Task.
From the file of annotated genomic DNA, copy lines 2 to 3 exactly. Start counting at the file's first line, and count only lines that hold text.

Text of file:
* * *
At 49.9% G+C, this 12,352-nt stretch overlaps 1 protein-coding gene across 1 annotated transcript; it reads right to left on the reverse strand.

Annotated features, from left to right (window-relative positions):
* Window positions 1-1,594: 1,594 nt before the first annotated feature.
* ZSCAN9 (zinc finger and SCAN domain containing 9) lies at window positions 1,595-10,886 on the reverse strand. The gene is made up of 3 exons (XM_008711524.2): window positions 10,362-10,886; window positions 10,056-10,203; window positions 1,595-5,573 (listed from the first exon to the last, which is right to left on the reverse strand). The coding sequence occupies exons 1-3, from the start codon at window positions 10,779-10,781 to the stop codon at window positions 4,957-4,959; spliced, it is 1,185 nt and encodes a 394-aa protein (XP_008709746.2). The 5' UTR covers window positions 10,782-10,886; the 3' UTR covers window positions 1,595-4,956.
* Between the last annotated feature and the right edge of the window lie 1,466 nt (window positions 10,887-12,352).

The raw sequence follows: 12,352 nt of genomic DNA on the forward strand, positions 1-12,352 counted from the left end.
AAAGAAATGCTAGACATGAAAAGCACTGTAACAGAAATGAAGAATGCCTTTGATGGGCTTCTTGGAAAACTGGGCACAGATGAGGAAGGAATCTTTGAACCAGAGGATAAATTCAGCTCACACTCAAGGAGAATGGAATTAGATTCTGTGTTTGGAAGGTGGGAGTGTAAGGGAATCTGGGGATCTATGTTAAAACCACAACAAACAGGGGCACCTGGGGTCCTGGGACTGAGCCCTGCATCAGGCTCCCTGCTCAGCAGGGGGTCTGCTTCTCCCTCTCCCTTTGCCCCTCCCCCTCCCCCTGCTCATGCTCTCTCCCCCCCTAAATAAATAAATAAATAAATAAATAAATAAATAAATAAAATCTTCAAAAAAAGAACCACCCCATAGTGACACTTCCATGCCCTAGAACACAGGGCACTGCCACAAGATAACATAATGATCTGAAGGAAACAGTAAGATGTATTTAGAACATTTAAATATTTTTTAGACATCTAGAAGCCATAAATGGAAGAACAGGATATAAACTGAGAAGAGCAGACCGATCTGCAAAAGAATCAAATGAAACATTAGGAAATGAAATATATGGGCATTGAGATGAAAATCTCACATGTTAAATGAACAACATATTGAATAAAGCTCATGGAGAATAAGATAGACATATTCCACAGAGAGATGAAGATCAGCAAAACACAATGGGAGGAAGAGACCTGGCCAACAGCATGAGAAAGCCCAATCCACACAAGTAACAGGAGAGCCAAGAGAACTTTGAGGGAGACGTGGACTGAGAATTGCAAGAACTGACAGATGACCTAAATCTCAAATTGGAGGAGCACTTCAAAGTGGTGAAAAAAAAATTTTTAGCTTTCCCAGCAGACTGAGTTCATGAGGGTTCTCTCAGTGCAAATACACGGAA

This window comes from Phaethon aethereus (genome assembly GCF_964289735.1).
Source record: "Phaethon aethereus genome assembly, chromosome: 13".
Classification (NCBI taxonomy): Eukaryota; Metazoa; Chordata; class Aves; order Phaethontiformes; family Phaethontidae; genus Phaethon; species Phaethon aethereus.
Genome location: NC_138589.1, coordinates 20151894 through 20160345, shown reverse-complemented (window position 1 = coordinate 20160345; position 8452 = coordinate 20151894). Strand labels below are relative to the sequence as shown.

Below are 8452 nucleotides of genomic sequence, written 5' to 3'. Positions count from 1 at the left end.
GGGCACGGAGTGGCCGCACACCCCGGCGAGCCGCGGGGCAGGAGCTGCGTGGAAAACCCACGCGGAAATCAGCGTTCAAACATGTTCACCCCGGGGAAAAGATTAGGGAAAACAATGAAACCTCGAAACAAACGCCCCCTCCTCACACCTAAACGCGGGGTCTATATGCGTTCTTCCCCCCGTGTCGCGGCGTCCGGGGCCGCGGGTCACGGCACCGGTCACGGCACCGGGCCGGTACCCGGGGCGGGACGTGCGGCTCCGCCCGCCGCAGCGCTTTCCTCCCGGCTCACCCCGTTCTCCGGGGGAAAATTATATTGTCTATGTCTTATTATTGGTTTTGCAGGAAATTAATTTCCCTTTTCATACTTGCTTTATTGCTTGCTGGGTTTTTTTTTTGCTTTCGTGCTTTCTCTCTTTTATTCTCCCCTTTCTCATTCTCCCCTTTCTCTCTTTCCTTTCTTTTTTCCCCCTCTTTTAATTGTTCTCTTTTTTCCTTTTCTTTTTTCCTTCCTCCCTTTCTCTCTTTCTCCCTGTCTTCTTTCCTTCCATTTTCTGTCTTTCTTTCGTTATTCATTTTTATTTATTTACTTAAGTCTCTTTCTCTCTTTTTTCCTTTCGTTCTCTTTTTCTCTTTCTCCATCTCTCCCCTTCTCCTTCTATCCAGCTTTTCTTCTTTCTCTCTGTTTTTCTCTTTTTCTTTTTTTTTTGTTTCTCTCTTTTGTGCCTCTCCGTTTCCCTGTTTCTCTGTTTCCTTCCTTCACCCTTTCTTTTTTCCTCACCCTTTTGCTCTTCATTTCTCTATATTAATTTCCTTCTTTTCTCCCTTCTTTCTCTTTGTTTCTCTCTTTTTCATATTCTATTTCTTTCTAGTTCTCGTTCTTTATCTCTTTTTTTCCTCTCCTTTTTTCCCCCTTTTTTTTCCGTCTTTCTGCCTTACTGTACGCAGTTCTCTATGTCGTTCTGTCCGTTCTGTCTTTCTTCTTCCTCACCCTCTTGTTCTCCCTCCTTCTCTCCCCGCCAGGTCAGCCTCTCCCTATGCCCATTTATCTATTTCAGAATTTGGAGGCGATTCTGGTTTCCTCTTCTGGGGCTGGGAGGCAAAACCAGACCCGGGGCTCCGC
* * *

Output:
Annotated features, from left to right (window-relative positions):
* Window positions 1-1,594: 1,594 nt before the first annotated feature.